When Morris returned with the last bit of paperwork, she hugged him tightly, tickled that the temperature of her house was “just right” for the first time.

Morris said he regularly rejects offers to return to the coalfields. The pay was good, but he doesn’t want to spend the better part of the day away from home, leaving him little time to play with his now 3-year-old son. His work at the Housing Development Alliance is much more flexible. “The way they let us balance our home and work life is something I’ve never had,” he said. “I would have missed his childhood if I’d stayed with coal and those 12- to 16-hour days.”

Morris is convinced that coal companies won’t be around much longer, and that something has to replace them. “If we don’t develop other industries in this region, the area is going to be a ghost town,” he said. “Coal just isn’t the future.”

It was a similar story with Shoupe. He rose to be an assistant mine superintendent, a top management job, while hopping between mines in Kentucky, West Virginia, and Alabama. Some years he took home more than $100,000. But the job was consuming his life, ruining his health, and depriving him of time with his young daughter.

Shoupe felt stuck, so he quit last year and moved back to his Harlan County hometown of Benham to be near his father and work temporarily as a handyman.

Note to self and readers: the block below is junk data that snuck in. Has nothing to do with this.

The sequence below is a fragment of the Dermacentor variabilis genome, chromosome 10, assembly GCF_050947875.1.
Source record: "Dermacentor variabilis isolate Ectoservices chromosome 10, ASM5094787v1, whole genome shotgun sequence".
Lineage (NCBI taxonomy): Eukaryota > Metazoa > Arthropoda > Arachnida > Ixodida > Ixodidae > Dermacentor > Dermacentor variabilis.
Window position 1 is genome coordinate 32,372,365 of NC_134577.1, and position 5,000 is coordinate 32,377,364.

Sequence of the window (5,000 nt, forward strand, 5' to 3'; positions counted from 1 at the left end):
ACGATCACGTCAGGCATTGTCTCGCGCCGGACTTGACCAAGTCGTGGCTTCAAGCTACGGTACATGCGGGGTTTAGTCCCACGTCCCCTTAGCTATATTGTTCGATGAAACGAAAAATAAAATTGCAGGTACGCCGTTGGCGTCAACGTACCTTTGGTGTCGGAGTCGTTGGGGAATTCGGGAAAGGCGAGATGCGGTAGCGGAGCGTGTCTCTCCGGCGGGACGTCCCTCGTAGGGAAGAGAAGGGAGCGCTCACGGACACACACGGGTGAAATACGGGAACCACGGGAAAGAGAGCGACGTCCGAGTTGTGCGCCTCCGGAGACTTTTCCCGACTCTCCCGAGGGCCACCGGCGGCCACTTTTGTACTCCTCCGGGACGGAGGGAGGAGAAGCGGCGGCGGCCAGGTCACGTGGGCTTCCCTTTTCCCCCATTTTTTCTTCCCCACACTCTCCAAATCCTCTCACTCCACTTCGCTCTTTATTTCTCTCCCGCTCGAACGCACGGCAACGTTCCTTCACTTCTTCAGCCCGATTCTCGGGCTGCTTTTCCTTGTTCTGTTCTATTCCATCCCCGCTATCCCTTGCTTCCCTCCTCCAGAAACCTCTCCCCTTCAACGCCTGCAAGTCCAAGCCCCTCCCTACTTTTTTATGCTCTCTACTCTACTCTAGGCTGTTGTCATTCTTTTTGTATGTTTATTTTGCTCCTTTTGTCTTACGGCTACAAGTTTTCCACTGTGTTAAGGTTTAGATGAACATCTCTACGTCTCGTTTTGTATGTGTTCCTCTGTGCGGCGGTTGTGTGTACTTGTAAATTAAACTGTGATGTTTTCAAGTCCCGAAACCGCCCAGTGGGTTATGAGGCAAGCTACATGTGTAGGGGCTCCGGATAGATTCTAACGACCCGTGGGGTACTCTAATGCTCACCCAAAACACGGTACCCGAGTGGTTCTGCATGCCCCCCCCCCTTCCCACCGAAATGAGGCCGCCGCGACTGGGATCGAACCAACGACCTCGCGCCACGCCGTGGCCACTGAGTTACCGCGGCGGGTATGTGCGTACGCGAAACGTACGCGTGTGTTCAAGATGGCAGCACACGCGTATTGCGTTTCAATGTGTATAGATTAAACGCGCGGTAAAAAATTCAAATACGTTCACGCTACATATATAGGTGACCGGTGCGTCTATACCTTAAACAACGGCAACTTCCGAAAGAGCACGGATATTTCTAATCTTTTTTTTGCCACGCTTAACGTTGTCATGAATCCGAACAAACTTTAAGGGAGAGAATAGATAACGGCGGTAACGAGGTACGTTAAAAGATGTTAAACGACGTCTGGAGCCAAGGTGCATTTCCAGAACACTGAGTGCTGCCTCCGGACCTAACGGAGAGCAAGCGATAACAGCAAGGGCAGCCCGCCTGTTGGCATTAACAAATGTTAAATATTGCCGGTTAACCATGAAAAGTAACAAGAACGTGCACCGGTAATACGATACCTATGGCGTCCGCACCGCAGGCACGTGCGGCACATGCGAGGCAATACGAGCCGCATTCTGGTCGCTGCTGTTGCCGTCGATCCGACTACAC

Benham is the former coal camp where the elder Shoupe, Carl, has been instrumental in not only introducing an energy efficiency initiative to homeowners, but also reducing the city’s utility bills by coordinating the addition of solar panels to the Kentucky Coal Mining Museum’s roof. The three-story brick building on Benham’s main street once served as the coal camp commissary.

Unfortunately, Scott Shoupe said, many people expect displaced coal miners to settle for fast food or other minimum-wage jobs. He and Craft are hoping to offer them an alternative. The pair envisions starting a business together focusing on energy-saving retrofits for businesses after completing their training on April 1.

“With what I learn here, I want to put people to work with good pay and good benefits,” Shoupe said. “I want to see this area prosper, something we haven’t seen in a long time.”